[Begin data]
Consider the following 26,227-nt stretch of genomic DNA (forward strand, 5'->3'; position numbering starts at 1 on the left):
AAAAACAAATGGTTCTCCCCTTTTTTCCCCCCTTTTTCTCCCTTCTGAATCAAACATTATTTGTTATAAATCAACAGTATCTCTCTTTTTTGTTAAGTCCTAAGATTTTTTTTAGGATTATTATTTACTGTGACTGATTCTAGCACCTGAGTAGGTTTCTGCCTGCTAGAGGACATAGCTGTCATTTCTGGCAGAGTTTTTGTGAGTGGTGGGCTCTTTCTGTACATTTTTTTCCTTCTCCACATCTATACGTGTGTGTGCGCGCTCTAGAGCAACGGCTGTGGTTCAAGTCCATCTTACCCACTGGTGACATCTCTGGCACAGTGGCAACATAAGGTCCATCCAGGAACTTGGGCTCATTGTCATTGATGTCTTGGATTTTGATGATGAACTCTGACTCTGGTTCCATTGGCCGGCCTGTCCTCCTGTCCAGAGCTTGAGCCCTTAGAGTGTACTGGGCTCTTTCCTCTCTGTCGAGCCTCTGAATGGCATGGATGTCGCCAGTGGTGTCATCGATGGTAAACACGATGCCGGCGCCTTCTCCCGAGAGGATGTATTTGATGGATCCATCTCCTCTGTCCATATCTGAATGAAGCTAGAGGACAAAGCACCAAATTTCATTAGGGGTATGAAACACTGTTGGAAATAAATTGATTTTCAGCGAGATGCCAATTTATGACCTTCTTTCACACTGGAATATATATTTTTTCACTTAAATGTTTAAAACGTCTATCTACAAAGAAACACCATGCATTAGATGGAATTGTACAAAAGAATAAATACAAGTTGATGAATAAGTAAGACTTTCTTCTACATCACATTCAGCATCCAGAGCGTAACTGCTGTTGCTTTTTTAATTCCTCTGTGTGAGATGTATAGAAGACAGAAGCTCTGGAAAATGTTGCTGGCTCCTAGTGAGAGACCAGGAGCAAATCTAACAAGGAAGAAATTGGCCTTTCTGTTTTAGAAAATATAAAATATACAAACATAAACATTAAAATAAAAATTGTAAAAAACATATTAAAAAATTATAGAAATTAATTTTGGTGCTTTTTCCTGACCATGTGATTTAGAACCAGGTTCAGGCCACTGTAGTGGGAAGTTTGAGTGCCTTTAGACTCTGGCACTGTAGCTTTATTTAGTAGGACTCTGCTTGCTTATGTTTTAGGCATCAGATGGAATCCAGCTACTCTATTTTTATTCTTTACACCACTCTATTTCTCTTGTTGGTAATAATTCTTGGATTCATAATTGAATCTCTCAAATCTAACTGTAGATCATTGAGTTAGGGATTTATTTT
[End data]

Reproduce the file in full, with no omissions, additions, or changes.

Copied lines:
Consider the following 26,227-nt stretch of genomic DNA (forward strand, 5'->3'; position numbering starts at 1 on the left):
AAAAACAAATGGTTCTCCCCTTTTTTCCCCCCTTTTTCTCCCTTCTGAATCAAACATTATTTGTTATAAATCAACAGTATCTCTCTTTTTTGTTAAGTCCTAAGATTTTTTTTAGGATTATTATTTACTGTGACTGATTCTAGCACCTGAGTAGGTTTCTGCCTGCTAGAGGACATAGCTGTCATTTCTGGCAGAGTTTTTGTGAGTGGTGGGCTCTTTCTGTACATTTTTTTCCTTCTCCACATCTATACGTGTGTGTGCGCGCTCTAGAGCAACGGCTGTGGTTCAAGTCCATCTTACCCACTGGTGACATCTCTGGCACAGTGGCAACATAAGGTCCATCCAGGAACTTGGGCTCATTGTCATTGATGTCTTGGATTTTGATGATGAACTCTGACTCTGGTTCCATTGGCCGGCCTGTCCTCCTGTCCAGAGCTTGAGCCCTTAGAGTGTACTGGGCTCTTTCCTCTCTGTCGAGCCTCTGAATGGCATGGATGTCGCCAGTGGTGTCATCGATGGTAAACACGATGCCGGCGCCTTCTCCCGAGAGGATGTATTTGATGGATCCATCTCCTCTGTCCATATCTGAATGAAGCTAGAGGACAAAGCACCAAATTTCATTAGGGGTATGAAACACTGTTGGAAATAAATTGATTTTCAGCGAGATGCCAATTTATGACCTTCTTTCACACTGGAATATATATTTTTTCACTTAAATGTTTAAAACGTCTATCTACAAAGAAACACCATGCATTAGATGGAATTGTACAAAAGAATAAATACAAGTTGATGAATAAGTAAGACTTTCTTCTACATCACATTCAGCATCCAGAGCGTAACTGCTGTTGCTTTTTTAATTCCTCTGTGTGAGATGTATAGAAGACAGAAGCTCTGGAAAATGTTGCTGGCTCCTAGTGAGAGACCAGGAGCAAATCTAACAAGGAAGAAATTGGCCTTTCTGTTTTAGAAAATATAAAATATACAAACATAAACATTAAAATAAAAATTGTAAAAAACATATTAAAAAATTATAGAAATTAATTTTGGTGCTTTTTCCTGACCATGTGATTTAGAACCAGGTTCAGGCCACTGTAGTGGGAAGTTTGAGTGCCTTTAGACTCTGGCACTGTAGCTTTATTTAGTAGGACTCTGCTTGCTTATGTTTTAGGCATCAGATGGAATCCAGCTACTCTATTTTTATTCTTTACACCACTCTATTTCTCTTGTTGGTAATAATTCTTGGATTCATAATTGAATCTCTCAAATCTAACTGTAGATCATTGAGTTAGGGATTTATTTT